Dodd sits in the shadow of the group of fells that make up the Skiddaw massif, loosely connected to Long Side and Carl Side though only by way of descending down 150m before a steep 400m climb back up Carl Side. Dodd is unconnected by the way of any ridges. This, for me, isolated it from a recent walk we did up Skiddaw and thus, I used this opportunity to tick it off the list. I've got one eye on saving Blencathra for last, to ensure that I finish the Wainwrights on one with known stature and this means that the small, isolated fells need rounding up before hand.

Being a Friday, I managed to park the car at the foot of the track that begins the climb into Dodd Wood. Strictly speaking, the layby is designated for coaches only but I suspected that there would be little chance of hoards of people turning up given that its was a) Friday and b) bucketing it down. Unluckily for the car clampers, I was correct and the car was exactly where I left it upon my return.
The car nestled away in the coach only space. No coaches today mind
The Forestry Commission track leading into Dodd Wood
Back to Dodd though. Dodd sits on land owned by the Forestry Commission and, as a result, is heavily wooded (Dodd Wood). Until the last decade, tress extended all the way to the summit though a campaign of restoring heather moorland on the fell has seen the summit cleared of trees to the benefit of the hill climber. Dodd Wood is home to the only pair of nesting Ospreys in northern England. An open-air viewing platform was opened on the slopes of Dodd in June 2001 which gives a clear view of the nest from a safe distance. Dodd Wood is also one of the remaining, though declining, strongholds of the Red Squirrel in Great Britain.

Away from wildlife, the climb along the Forestry Comission track is very pleasant, the trees providing a contrasting scenery to much that can be found in the Lake District. They were also providing a welcome shelter to the worsening weather. After reaching little over 300m, the rain had turned to snow and was falling at a fair rate, albeit generally sideways.
Approaching the snow line
Some small waterfalls tumble off the side of Long Side
Definitely snow now
I'll admit to a navigational error now, which is made all the more embarrassing considering I was following a wide forest road. As the road reached a crest and flattened, another joined from the right from the opposite side of a small valley. I intended to follow that road back down and pick up a path that ran to the summit. Unfortunately, what I should have done was continue on my original route where I would have found an easy, signposted route to the summit. Instead, I ended up with an energy sapping slog up through the snow on the north western ridge having not found the intended path.
A view down the ridge that leads up to the summit
No path to follow here....
Despite not being my intended route, the climb was actually quite exciting, a series of steep sections separating a number of flatter terraces. What I hadn't appreciated was just how much of a climb was required to get to the summit, over 150m. Eventually though, I did reach the summit and was finally exposed to the full force of the wind and snow. Not wishing to hang around, I had a quick peek at the summit feature, a stone memorial pillar with a brass plaque that reads "In memory of John Lole and Ian Sandelands, Ist Seaton Scout Group" before picking up the main path back down off the summit. Had it been a clear day, the views again (like Binsey) would have been impressive. On a parting note, it is known that Dodd was home to a Scottish hermit called George Smith during the 1860s. He who became known as the Skiddaw Hermit. Living on a ledge on the fell in a wigwam type tent, he remained there in all weathers because he liked the outdoor life. Maybe he should be referred to as the father of wild camping?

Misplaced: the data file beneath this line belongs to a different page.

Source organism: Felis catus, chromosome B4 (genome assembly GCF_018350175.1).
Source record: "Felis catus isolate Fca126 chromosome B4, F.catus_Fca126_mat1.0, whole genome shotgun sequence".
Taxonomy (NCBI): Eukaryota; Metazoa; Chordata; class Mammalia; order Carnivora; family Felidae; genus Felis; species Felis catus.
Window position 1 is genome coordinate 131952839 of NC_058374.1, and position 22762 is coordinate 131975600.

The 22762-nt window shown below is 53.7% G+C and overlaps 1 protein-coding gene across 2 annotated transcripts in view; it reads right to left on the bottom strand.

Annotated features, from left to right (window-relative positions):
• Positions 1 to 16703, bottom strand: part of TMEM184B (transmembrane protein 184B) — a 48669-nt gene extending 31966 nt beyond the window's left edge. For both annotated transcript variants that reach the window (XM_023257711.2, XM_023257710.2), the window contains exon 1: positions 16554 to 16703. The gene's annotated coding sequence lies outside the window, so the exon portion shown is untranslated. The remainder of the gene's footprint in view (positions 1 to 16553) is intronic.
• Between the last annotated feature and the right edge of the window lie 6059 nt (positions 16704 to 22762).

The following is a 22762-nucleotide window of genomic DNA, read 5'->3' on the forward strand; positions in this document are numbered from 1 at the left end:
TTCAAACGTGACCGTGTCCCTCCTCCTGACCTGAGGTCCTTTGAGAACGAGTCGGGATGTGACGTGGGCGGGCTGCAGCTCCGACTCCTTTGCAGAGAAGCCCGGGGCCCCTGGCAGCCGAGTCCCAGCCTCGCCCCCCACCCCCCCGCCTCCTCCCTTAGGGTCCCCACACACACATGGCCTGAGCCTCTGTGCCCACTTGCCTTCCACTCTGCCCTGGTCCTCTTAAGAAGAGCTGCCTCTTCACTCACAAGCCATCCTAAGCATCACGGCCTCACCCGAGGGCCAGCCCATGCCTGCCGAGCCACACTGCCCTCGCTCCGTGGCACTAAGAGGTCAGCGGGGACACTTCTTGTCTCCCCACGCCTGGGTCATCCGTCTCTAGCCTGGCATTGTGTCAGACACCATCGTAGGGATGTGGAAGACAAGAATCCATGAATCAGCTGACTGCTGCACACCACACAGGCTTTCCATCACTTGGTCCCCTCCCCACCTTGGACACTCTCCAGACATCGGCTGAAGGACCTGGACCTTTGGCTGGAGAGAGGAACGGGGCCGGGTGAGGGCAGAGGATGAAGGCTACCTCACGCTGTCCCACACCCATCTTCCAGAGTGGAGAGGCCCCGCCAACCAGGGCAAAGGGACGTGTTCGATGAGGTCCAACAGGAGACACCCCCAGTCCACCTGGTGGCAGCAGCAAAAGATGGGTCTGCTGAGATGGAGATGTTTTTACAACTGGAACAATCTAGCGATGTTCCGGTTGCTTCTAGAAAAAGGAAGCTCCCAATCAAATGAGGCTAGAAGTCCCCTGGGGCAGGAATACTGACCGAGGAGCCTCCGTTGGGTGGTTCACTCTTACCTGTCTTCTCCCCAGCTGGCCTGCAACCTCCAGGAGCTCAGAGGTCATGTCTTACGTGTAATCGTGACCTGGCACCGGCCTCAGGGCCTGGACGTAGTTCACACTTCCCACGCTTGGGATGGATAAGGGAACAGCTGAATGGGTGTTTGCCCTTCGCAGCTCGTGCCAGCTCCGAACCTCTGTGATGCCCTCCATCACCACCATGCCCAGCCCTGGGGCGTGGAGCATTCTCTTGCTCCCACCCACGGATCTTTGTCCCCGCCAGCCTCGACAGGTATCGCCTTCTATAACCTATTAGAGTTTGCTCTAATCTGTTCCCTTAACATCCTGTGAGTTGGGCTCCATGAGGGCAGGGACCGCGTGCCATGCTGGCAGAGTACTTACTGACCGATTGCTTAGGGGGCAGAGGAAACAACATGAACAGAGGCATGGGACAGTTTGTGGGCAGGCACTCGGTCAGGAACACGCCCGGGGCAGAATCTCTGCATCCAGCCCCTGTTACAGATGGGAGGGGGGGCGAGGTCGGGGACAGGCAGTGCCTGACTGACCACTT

A view up the ridge
Looking down the ridge from near the summit
The final push to the very top
The summit marker
Dodd summit
Following the well paved path lead me through the wind and snow back to the point that I referred to earlier, the signpost marking the way towards the summit. Had I ventured just a few metres more, I would have found it and saved myself a lot of effort. You live and learn. And learn I did. Reaching this point, I thought about following the path that leads to the south and around the southern flanks before deciding it would be best to follow the path I had taken on my ascent. By now, the footprints I had left earlier were all but covered by the fresh snow.
The snowy descent
Passing through Long Doors
The towering slopes of Carl Side
The aforementioned signpost
Following the path down, I eventually reached the snowline and was greeted by the change in state of the precipitation from snow to rain. At least the wind had died down by now and the car wasn't far off. As I mentioned earlier, I was relived to find that no one had taken offence to me using the parking spot for coaches.
Returning to the path towards the car park
Much more shelter within the wood
Out of the snow once again
A quick, Superman-esque change into some dry clothes later, I was ready for a romp around Keswick before a hairy, snow bound drive over the Pass of Dunmail towards Ambleside and eventually Coniston. Who said the smaller fells are no fun? I'd like to certainly visit Binsey again, simply because it's such an easy fell to climb and the rewards, by all accounts, befit a fell with much more stature. I'm sure I'll visit Dodd again in the future but the lack of any views for the majority of the climb make for a fairly uninteresting visit. I think combining it with Carl Side and eventually Skiddaw would make for a much more eventful walk. Not that mine wasn't!